With the new price cap coming into force today, an energy expert from the University of Sussex Business School has warned the new tariff prices could result in decreased air quality and an increase in the number of households in fuel poverty.
Dr Ralitsa Hiteva, a Senior Research Fellow in the Science Policy Research Unit at the University of Sussex Business School, said: “In the next two years we will see many households with people in full employment who are fuel poor and will be in energy debt.
“This is a type of fuel poverty which is currently experienced in Central and Eastern Europe (in some places affecting over 40% of the population).”
The new price cap will see customers’ bills rise by 54% compared to the amount they paid last year.
Dr Hiteva added: “We can also expect to experience significant reductions in air quality, particularly in cities, which will be caused by people reverting to the use of lower quality fuels and more traditional type of fuel sources.
“In this respect, we might also become more like Eastern Europe and see practices of burning old clothes and plastics in adjusted log burners and stoves even in apartment buildings.”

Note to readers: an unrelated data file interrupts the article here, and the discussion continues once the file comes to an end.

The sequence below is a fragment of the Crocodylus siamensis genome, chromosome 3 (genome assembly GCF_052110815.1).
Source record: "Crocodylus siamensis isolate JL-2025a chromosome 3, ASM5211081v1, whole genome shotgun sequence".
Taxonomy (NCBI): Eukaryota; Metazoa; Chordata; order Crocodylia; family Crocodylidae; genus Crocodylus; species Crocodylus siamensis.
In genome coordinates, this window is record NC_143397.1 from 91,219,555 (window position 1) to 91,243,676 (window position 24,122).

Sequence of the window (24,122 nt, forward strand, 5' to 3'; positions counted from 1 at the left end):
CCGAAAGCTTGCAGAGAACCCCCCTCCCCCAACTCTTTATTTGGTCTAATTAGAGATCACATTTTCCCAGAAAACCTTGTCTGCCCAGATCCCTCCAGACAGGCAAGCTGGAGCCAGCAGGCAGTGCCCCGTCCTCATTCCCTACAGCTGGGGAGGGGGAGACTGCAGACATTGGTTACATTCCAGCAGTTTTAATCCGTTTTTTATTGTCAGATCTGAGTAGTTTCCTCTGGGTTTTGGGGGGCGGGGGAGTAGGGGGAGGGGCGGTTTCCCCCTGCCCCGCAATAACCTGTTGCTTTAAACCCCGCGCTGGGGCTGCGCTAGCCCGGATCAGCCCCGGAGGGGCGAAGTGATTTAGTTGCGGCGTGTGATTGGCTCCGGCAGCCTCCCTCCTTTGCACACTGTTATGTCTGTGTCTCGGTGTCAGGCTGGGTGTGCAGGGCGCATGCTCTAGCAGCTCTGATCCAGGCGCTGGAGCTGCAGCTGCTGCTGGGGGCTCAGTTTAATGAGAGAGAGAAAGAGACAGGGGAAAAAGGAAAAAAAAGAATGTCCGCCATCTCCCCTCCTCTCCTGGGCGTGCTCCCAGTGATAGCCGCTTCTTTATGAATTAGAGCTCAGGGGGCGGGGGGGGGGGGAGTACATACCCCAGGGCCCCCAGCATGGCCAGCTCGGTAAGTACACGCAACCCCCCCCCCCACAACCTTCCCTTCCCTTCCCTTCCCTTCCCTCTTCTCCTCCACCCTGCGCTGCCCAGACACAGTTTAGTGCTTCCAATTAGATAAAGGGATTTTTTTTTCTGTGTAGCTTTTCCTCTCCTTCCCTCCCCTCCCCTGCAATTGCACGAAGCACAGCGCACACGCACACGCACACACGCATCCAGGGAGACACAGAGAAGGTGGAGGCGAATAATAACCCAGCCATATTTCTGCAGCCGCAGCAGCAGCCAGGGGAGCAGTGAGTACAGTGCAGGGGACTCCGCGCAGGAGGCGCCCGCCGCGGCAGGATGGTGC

Earlier this week, speaking to the Commons Treasury Committee, the Chancellor said no more support for rising energy bills should be expected before autumn.
An Ofgem spokesperson told ELN: “Our top priority is to protect energy consumers. Over winter, the energy price cap has protected millions of households from the full impact of surging global gas prices, and we’ll continue to ensure energy companies support their customers in any way they can.
“Our price controls are also boosting clean energy investment to improve access to low carbon technologies at an affordable price.
“As energy regulator we’re deeply committed to working with government and industry to help ensure the transition to net zero is affordable, fair and inclusive for all.”
ELN has contacted BEIS for a response.